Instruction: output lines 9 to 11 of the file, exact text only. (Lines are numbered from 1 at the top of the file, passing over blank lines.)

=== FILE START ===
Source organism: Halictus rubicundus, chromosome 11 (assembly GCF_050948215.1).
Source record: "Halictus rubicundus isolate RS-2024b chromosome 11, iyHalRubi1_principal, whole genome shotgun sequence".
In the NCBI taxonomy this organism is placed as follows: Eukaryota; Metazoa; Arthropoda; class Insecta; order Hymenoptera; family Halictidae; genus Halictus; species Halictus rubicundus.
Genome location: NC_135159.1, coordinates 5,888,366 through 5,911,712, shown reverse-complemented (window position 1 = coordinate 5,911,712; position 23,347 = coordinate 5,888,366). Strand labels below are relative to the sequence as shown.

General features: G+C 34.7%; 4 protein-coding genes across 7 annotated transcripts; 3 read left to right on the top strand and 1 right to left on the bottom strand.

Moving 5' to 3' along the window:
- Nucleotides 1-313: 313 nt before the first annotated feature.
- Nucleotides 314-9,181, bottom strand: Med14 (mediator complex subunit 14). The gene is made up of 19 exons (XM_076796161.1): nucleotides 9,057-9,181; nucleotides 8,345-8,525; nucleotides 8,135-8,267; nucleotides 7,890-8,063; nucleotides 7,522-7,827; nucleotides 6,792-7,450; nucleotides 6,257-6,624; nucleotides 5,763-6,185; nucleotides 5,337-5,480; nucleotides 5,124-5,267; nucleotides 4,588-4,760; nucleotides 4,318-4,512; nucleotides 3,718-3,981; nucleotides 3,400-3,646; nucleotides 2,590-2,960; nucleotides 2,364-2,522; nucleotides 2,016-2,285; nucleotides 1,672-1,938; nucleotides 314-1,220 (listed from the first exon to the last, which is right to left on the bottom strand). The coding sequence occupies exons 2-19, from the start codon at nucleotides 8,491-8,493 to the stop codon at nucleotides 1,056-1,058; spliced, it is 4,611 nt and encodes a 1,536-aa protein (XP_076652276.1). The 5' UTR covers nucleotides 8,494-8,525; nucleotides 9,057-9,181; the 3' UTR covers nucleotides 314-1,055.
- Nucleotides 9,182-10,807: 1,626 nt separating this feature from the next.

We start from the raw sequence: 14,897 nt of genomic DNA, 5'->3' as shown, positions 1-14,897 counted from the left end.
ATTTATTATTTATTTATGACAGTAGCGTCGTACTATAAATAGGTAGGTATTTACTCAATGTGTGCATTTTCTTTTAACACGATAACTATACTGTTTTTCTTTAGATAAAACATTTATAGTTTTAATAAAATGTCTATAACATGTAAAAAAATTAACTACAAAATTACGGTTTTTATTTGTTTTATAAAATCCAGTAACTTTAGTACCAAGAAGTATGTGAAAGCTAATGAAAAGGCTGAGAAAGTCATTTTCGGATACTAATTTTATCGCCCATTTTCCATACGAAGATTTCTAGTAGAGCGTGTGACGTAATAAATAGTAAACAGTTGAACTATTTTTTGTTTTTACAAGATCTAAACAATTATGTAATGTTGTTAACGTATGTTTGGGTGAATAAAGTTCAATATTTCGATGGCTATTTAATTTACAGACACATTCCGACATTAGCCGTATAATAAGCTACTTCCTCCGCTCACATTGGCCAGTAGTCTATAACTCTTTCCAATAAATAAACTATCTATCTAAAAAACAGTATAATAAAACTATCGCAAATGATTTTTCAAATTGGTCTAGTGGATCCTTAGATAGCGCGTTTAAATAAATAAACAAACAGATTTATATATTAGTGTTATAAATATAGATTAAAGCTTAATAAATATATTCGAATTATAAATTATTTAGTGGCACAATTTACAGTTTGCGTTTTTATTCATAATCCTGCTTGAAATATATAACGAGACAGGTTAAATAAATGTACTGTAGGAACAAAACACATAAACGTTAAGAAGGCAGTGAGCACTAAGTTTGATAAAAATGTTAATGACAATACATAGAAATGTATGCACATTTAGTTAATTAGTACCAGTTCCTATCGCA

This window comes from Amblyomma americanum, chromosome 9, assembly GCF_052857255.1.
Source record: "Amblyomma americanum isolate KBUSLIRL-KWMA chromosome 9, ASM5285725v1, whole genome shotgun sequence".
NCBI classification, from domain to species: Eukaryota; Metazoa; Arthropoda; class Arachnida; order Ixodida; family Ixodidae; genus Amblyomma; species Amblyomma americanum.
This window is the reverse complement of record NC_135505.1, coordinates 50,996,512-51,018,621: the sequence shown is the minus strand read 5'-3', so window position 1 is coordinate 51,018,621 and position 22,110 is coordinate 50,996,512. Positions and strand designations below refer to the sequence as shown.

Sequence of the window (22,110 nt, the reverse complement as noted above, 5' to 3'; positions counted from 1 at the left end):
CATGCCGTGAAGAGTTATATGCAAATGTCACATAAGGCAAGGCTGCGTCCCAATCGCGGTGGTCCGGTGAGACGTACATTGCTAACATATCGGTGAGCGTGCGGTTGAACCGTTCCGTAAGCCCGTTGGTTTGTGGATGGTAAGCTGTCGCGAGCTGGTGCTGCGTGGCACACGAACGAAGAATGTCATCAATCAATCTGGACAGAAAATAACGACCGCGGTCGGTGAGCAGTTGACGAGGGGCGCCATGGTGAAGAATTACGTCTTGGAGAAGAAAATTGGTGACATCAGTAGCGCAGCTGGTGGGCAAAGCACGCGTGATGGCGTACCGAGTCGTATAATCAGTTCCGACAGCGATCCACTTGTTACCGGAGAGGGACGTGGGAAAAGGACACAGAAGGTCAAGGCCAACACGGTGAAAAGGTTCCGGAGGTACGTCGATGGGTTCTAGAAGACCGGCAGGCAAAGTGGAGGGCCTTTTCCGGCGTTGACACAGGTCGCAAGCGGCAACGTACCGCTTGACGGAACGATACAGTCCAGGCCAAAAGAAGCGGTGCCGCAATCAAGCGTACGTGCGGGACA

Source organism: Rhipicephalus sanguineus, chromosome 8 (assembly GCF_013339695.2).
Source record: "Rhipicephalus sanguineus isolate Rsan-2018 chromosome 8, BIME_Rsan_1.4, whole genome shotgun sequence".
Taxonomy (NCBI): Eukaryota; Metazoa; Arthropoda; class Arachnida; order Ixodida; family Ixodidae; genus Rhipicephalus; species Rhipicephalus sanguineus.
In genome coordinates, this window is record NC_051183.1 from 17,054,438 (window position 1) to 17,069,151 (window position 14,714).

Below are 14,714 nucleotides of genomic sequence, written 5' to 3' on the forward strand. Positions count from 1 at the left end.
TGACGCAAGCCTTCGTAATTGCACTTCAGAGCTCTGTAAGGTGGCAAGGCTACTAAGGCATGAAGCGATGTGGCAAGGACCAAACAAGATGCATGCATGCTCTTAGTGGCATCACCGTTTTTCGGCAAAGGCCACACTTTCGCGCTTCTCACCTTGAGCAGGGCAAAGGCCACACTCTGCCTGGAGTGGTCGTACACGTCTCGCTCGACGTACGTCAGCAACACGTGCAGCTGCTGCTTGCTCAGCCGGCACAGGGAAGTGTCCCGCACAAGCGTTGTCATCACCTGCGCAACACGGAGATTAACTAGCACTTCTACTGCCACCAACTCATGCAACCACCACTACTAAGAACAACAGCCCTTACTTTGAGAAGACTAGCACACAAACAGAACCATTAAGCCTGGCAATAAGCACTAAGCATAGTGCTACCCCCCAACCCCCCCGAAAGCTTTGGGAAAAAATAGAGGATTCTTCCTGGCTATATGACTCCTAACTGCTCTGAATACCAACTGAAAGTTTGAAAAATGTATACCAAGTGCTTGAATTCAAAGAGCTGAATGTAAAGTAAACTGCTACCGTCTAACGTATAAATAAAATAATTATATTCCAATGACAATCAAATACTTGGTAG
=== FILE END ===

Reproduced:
- Nucleotides 9,182-10,807: 1,626 nt separating this feature from the next.

We start from the raw sequence: 14,897 nt of genomic DNA, 5'->3' as shown, positions 1-14,897 counted from the left end.
ATTTATTATTTATTTATGACAGTAGCGTCGTACTATAAATAGGTAGGTATTTACTCAATGTGTGCATTTTCTTTTAACACGATAACTATACTGTTTTTCTTTAGATAAAACATTTATAGTTTTAATAAAATGTCTATAACATGTAAAAAAATTAACTACAAAATTACGGTTTTTATTTGTTTTATAAAATCCAGTAACTTTAGTACCAAGAAGTATGTGAAAGCTAATGAAAAGGCTGAGAAAGTCATTTTCGGATACTAATTTTATCGCCCATTTTCCATACGAAGATTTCTAGTAGAGCGTGTGACGTAATAAATAGTAAACAGTTGAACTATTTTTTGTTTTTACAAGATCTAAACAATTATGTAATGTTGTTAACGTATGTTTGGGTGAATAAAGTTCAATATTTCGATGGCTATTTAATTTACAGACACATTCCGACATTAGCCGTATAATAAGCTACTTCCTCCGCTCACATTGGCCAGTAGTCTATAACTCTTTCCAATAAATAAACTATCTATCTAAAAAACAGTATAATAAAACTATCGCAAATGATTTTTCAAATTGGTCTAGTGGATCCTTAGATAGCGCGTTTAAATAAATAAACAAACAGATTTATATATTAGTGTTATAAATATAGATTAAAGCTTAATAAATATATTCGAATTATAAATTATTTAGTGGCACAATTTACAGTTTGCGTTTTTATTCATAATCCTGCTTGAAATATATAACGAGACAGGTTAAATAAATGTACTGTAGGAACAAAACACATAAACGTTAAGAAGGCAGTGAGCACTAAGTTTGATAAAAATGTTAATGACAATACATAGAAATGTATGCACATTTAGTTAATTAGTACCAGTTCCTATCGCA